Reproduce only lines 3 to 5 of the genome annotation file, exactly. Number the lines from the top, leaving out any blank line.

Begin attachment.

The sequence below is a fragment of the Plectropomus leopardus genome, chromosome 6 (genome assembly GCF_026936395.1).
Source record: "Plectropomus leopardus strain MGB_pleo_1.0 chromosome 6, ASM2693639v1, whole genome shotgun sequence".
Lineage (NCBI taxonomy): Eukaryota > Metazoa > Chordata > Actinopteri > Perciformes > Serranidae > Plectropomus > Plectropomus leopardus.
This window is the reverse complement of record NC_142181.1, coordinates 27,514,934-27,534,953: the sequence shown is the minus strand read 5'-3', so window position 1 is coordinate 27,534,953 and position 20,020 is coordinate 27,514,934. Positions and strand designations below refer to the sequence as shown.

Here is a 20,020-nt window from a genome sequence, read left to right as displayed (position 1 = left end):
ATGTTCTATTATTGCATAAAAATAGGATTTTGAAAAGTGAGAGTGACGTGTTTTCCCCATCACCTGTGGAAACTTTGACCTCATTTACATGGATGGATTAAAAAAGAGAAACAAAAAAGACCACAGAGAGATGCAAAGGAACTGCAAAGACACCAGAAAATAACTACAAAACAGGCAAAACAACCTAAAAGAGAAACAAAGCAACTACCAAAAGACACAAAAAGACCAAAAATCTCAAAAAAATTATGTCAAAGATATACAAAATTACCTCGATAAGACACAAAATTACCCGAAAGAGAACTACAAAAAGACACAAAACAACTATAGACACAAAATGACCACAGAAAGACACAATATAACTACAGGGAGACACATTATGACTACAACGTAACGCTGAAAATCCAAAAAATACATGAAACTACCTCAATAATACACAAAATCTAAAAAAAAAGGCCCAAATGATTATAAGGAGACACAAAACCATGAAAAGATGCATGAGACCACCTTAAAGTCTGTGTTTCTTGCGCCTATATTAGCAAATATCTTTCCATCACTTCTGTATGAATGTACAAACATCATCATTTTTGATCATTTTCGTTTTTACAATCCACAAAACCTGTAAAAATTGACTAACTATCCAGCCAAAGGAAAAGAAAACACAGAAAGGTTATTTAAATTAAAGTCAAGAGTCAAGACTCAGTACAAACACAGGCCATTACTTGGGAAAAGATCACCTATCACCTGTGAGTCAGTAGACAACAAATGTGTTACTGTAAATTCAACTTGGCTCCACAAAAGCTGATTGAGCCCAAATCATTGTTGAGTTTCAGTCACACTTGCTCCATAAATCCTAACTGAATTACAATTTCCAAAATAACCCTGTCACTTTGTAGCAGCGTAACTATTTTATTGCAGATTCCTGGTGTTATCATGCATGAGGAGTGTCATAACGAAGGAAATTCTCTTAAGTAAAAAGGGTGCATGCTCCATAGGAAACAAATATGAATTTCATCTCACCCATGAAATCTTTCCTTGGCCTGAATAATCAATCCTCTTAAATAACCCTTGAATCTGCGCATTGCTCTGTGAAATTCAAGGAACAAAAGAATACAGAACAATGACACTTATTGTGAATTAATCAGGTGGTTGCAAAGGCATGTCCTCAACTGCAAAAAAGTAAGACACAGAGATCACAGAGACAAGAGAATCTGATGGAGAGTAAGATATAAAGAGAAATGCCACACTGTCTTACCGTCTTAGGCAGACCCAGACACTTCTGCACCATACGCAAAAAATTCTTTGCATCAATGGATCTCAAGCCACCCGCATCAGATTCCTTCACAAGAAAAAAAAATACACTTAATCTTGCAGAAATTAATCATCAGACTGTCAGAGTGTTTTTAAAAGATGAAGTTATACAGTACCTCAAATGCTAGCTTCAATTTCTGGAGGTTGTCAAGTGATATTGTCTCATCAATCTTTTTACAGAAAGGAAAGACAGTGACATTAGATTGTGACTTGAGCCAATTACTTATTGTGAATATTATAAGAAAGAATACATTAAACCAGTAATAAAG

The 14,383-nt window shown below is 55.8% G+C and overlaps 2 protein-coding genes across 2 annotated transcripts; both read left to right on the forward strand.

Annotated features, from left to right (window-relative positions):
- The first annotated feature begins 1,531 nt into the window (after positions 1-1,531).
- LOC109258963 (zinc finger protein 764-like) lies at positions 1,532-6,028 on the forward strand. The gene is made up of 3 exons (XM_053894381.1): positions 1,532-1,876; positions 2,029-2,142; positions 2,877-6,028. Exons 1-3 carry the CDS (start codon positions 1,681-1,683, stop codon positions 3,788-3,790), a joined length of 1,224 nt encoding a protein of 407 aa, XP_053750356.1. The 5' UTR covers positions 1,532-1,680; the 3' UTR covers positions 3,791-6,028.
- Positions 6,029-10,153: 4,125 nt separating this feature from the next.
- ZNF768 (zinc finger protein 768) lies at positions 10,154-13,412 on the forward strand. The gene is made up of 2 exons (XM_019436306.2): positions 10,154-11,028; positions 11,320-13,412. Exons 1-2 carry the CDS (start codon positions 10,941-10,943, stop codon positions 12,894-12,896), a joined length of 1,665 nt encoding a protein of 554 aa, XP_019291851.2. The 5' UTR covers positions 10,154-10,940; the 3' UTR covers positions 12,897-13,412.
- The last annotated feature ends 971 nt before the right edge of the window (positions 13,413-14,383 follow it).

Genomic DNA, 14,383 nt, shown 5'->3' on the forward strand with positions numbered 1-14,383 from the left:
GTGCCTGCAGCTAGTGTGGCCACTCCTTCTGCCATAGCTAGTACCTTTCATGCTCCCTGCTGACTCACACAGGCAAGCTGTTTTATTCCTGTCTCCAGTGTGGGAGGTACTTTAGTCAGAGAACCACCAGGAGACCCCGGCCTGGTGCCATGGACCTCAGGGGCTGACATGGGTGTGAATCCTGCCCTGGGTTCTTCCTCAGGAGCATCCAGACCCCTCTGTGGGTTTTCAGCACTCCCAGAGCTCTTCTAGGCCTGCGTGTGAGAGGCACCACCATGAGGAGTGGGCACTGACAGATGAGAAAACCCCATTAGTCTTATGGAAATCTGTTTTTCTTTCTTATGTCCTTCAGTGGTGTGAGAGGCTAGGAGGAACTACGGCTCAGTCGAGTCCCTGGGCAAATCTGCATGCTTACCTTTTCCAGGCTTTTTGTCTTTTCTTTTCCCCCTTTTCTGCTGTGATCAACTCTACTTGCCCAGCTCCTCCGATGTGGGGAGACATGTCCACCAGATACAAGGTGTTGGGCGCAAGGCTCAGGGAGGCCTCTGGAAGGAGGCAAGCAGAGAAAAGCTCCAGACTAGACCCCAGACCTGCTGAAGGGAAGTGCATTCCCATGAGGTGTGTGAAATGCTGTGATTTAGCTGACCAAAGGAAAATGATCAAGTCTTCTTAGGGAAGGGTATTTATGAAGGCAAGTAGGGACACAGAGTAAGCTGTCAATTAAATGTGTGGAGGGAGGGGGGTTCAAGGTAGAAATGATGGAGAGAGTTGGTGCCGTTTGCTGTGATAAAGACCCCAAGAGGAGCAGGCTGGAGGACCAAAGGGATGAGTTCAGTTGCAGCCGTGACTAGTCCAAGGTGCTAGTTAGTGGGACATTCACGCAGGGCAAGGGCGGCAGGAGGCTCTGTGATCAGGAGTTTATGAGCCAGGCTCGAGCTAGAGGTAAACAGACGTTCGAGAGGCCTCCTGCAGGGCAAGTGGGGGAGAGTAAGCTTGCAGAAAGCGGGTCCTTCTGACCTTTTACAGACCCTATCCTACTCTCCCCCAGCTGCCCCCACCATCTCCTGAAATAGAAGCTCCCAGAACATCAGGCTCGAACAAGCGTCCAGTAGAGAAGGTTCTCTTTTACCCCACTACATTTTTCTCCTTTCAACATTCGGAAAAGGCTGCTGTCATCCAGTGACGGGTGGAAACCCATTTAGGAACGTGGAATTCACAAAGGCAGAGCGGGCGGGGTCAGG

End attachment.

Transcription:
Lineage (NCBI taxonomy): Eukaryota > Metazoa > Chordata > Actinopteri > Perciformes > Serranidae > Plectropomus > Plectropomus leopardus.
This window is the reverse complement of record NC_142181.1, coordinates 27,514,934-27,534,953: the sequence shown is the minus strand read 5'-3', so window position 1 is coordinate 27,534,953 and position 20,020 is coordinate 27,514,934. Positions and strand designations below refer to the sequence as shown.

Here is a 20,020-nt window from a genome sequence, read left to right as displayed (position 1 = left end):